The salary advertised for a new Government of Jersey cycling officer has been described as "eye watering" by a former politician.
The successful candidate could be paid just shy of £70,000 a year to develop and deliver new cycling infrastructure and help make improvements on the island. Ben Shenton says while it is an important job it should be priced locally.
He said: "I'm more interested as a tax payer in getting value for money for the taxes I pay.
"So make sure the role is actually needed. There were two other similar roles to do with the transport strategy and try and hire locally and get the best people but get them at the right price."
He added: "I think if you're a nurse or a vet or a pharmacy person you're going to look at that and just think my goodness what is going on here."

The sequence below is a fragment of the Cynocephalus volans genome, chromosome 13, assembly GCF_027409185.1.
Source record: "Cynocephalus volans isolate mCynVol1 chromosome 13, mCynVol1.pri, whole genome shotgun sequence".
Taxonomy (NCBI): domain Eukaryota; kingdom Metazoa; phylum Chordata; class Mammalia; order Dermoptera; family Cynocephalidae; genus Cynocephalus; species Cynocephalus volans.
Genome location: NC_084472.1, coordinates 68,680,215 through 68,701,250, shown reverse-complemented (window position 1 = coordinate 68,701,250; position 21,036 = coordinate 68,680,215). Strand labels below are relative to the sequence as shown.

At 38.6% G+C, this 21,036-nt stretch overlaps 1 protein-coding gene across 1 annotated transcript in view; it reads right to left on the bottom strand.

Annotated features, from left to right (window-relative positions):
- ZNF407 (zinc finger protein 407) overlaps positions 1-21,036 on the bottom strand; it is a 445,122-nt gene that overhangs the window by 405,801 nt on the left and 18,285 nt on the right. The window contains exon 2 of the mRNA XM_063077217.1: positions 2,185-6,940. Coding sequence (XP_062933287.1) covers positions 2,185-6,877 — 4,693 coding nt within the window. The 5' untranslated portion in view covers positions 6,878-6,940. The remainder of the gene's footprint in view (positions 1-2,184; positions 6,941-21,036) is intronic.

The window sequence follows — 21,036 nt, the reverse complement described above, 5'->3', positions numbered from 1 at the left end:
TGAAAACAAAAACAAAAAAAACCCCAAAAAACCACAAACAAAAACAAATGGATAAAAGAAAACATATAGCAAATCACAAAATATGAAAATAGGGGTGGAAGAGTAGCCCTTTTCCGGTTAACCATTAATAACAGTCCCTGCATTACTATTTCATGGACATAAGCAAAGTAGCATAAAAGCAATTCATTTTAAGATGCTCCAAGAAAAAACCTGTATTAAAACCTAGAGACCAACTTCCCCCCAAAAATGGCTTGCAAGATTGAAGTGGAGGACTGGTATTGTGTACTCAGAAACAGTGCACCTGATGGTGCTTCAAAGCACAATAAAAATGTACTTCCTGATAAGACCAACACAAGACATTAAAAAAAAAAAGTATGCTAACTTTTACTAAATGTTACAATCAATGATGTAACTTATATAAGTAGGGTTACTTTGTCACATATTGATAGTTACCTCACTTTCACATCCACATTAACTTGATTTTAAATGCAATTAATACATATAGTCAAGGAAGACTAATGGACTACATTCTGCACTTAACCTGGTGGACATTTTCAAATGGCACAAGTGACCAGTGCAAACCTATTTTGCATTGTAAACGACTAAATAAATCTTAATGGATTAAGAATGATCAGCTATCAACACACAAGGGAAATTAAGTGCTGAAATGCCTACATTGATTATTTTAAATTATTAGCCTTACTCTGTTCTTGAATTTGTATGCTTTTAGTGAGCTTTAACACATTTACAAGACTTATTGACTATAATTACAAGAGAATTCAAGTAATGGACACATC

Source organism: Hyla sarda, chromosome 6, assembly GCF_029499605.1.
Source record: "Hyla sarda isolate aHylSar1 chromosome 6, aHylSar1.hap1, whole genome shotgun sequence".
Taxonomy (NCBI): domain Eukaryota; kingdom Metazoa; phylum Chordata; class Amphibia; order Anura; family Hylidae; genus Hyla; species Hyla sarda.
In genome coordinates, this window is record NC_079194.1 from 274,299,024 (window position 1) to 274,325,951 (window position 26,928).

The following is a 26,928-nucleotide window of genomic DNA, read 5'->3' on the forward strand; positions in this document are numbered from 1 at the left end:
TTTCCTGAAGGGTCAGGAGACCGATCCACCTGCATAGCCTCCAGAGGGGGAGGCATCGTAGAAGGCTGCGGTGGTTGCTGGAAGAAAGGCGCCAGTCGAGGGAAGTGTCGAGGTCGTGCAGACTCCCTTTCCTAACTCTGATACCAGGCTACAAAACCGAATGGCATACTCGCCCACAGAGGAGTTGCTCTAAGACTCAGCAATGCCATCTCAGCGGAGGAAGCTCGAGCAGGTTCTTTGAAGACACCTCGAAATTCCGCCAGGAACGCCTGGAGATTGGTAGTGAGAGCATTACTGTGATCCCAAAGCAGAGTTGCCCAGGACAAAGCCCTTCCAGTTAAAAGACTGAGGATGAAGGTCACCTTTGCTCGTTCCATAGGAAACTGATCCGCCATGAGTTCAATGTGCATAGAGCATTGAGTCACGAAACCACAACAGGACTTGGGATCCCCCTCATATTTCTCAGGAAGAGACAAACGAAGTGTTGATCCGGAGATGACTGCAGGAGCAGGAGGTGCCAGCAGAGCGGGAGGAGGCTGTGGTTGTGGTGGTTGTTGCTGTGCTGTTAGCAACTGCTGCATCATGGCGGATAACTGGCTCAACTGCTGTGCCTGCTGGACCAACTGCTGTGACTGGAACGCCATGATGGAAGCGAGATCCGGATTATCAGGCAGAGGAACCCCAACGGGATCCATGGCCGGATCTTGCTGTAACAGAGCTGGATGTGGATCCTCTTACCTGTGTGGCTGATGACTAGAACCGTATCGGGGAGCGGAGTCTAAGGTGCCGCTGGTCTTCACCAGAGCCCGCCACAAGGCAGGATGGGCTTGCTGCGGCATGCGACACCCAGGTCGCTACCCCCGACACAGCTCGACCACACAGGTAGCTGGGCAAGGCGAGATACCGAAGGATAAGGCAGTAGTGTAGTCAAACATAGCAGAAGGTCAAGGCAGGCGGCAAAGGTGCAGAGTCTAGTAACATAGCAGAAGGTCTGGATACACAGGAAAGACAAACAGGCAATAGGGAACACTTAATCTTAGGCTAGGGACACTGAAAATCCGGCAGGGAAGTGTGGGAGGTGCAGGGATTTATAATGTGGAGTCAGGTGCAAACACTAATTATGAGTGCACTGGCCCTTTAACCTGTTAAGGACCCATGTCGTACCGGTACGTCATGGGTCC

But one group of campaigners in Jersey think by employing a specialist to take on the role, it could help to benefit the overall health of islanders in the long term.
Simon, Cycle for Jersey
Simon, from Cycle for Jersey said, "Ultimately if we get more people travelling actively where and when they can, we will see a marked improvement in the environment - particularly air quality.
"People will be living happier and healthier lives, we will certainly see a reduction in the costs on health care so then that money can be channeled to lose who need it most, particularly the elderly and those who are less able-bodied.
"We would warmly welcome someone who is very innovative, productive and delivers what they say they are going to do."
The job advert says the role will help the government to develop its Sustainable Travel Policy and the successful candidate will work on the cycling roadmap.
It says a candidate does not need five years residency to get the job, and will either be training for, or have a Chartered Transport Planning, Highways or Civil Engineering professional qualification.